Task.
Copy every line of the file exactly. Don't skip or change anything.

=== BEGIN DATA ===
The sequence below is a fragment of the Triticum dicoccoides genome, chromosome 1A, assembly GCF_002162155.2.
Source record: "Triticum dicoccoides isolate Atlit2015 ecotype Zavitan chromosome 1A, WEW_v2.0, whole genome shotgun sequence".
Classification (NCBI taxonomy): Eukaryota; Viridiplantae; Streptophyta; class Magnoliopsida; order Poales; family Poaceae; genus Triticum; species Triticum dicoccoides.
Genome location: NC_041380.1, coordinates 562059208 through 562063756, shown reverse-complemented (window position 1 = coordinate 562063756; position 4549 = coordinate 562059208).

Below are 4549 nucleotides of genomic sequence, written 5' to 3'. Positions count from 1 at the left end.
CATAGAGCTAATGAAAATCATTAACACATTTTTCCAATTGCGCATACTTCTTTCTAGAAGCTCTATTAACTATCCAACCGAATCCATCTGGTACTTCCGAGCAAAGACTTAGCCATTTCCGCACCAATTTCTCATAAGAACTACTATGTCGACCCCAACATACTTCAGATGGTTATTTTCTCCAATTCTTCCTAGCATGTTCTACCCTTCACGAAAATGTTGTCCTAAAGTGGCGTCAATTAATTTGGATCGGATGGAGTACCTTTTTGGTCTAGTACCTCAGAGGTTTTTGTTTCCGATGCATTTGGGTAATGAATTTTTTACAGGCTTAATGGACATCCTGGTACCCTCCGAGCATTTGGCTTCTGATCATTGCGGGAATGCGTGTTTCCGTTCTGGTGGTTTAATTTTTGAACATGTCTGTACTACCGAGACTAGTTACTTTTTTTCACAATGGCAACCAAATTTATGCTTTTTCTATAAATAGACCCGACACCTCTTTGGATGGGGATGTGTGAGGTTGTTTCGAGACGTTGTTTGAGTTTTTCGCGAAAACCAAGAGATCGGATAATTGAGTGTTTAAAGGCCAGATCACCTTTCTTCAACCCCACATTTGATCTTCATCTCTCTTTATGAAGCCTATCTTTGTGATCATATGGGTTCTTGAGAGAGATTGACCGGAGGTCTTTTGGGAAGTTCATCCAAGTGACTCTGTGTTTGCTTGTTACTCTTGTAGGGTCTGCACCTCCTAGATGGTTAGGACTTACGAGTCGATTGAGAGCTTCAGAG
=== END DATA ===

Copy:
The sequence below is a fragment of the Triticum dicoccoides genome, chromosome 1A, assembly GCF_002162155.2.
Source record: "Triticum dicoccoides isolate Atlit2015 ecotype Zavitan chromosome 1A, WEW_v2.0, whole genome shotgun sequence".
Classification (NCBI taxonomy): Eukaryota; Viridiplantae; Streptophyta; class Magnoliopsida; order Poales; family Poaceae; genus Triticum; species Triticum dicoccoides.
Genome location: NC_041380.1, coordinates 562059208 through 562063756, shown reverse-complemented (window position 1 = coordinate 562063756; position 4549 = coordinate 562059208).

Below are 4549 nucleotides of genomic sequence, written 5' to 3'. Positions count from 1 at the left end.
CATAGAGCTAATGAAAATCATTAACACATTTTTCCAATTGCGCATACTTCTTTCTAGAAGCTCTATTAACTATCCAACCGAATCCATCTGGTACTTCCGAGCAAAGACTTAGCCATTTCCGCACCAATTTCTCATAAGAACTACTATGTCGACCCCAACATACTTCAGATGGTTATTTTCTCCAATTCTTCCTAGCATGTTCTACCCTTCACGAAAATGTTGTCCTAAAGTGGCGTCAATTAATTTGGATCGGATGGAGTACCTTTTTGGTCTAGTACCTCAGAGGTTTTTGTTTCCGATGCATTTGGGTAATGAATTTTTTACAGGCTTAATGGACATCCTGGTACCCTCCGAGCATTTGGCTTCTGATCATTGCGGGAATGCGTGTTTCCGTTCTGGTGGTTTAATTTTTGAACATGTCTGTACTACCGAGACTAGTTACTTTTTTTCACAATGGCAACCAAATTTATGCTTTTTCTATAAATAGACCCGACACCTCTTTGGATGGGGATGTGTGAGGTTGTTTCGAGACGTTGTTTGAGTTTTTCGCGAAAACCAAGAGATCGGATAATTGAGTGTTTAAAGGCCAGATCACCTTTCTTCAACCCCACATTTGATCTTCATCTCTCTTTATGAAGCCTATCTTTGTGATCATATGGGTTCTTGAGAGAGATTGACCGGAGGTCTTTTGGGAAGTTCATCCAAGTGACTCTGTGTTTGCTTGTTACTCTTGTAGGGTCTGCACCTCCTAGATGGTTAGGACTTACGAGTCGATTGAGAGCTTCAGAG